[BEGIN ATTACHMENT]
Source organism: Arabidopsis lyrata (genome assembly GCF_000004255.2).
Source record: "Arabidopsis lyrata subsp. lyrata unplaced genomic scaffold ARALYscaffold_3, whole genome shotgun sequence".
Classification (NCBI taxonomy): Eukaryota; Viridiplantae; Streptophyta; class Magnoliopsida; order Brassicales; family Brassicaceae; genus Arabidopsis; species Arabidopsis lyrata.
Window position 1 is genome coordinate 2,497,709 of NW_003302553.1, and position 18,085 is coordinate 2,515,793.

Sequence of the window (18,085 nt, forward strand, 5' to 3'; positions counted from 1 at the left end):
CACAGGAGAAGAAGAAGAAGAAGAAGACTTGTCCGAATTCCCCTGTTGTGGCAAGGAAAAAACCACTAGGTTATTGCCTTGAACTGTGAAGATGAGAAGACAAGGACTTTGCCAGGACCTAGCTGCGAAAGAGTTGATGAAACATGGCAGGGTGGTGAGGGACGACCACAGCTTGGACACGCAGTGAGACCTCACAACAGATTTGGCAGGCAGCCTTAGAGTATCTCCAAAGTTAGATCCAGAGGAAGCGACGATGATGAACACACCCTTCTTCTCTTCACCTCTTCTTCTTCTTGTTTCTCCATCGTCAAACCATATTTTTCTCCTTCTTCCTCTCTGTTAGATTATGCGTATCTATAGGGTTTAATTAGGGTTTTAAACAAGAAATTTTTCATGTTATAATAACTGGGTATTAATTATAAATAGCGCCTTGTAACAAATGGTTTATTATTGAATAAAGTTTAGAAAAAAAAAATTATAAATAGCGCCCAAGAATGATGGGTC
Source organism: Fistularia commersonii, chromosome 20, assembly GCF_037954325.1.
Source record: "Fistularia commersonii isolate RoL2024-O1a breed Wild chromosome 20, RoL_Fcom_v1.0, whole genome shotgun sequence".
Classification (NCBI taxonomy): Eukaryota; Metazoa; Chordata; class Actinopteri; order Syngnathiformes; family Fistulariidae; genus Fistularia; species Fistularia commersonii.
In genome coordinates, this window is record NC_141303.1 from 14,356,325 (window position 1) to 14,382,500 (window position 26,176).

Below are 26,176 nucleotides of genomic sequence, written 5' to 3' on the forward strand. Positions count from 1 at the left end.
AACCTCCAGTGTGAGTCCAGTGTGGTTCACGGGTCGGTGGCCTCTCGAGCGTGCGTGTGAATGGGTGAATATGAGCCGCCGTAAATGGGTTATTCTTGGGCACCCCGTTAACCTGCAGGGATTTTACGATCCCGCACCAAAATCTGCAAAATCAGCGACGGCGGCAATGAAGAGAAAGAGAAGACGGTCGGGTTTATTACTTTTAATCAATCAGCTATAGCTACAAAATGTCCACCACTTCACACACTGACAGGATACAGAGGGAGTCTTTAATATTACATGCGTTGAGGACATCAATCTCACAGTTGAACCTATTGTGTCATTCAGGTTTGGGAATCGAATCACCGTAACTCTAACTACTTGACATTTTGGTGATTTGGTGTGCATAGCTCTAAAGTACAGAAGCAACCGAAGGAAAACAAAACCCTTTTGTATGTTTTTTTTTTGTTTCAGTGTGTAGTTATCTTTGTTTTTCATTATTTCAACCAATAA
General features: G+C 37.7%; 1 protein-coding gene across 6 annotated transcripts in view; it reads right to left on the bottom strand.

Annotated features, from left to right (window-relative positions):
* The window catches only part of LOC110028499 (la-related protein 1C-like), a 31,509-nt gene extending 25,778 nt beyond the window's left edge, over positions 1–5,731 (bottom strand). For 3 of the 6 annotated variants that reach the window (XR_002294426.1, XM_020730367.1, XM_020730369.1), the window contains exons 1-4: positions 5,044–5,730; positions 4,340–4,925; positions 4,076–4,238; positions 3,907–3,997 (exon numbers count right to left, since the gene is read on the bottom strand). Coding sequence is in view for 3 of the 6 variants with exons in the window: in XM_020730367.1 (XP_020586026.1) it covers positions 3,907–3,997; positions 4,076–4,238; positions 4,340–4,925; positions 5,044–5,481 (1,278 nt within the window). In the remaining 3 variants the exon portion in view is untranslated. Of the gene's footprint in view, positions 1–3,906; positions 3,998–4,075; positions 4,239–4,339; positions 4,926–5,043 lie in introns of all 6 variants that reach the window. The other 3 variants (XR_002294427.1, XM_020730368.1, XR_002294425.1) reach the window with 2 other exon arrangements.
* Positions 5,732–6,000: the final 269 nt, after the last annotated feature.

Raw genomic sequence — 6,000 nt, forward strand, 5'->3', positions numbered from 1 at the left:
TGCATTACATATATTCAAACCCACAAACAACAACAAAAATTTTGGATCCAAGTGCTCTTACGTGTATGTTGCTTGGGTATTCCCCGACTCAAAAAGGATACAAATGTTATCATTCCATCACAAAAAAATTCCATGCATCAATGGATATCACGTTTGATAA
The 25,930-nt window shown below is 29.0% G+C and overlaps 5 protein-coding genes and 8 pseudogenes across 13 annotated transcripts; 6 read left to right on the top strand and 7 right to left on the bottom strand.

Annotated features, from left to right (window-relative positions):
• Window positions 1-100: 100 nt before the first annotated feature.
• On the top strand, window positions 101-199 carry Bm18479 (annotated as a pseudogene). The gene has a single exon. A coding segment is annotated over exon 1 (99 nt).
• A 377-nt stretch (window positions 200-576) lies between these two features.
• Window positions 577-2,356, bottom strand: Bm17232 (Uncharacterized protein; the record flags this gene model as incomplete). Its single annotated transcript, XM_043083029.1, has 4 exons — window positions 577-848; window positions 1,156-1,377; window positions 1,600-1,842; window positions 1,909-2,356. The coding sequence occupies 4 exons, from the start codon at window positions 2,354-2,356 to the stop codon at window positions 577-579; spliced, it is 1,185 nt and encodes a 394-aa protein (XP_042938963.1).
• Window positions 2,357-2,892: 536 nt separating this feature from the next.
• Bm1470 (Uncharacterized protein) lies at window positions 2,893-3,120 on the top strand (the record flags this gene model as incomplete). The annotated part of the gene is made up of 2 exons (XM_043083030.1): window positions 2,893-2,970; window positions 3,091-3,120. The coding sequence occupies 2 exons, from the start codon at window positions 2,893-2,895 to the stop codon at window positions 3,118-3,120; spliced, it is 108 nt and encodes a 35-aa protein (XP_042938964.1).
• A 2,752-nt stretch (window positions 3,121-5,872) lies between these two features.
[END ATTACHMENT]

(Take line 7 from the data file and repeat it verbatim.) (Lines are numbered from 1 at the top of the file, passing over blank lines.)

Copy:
Source organism: Fistularia commersonii, chromosome 20, assembly GCF_037954325.1.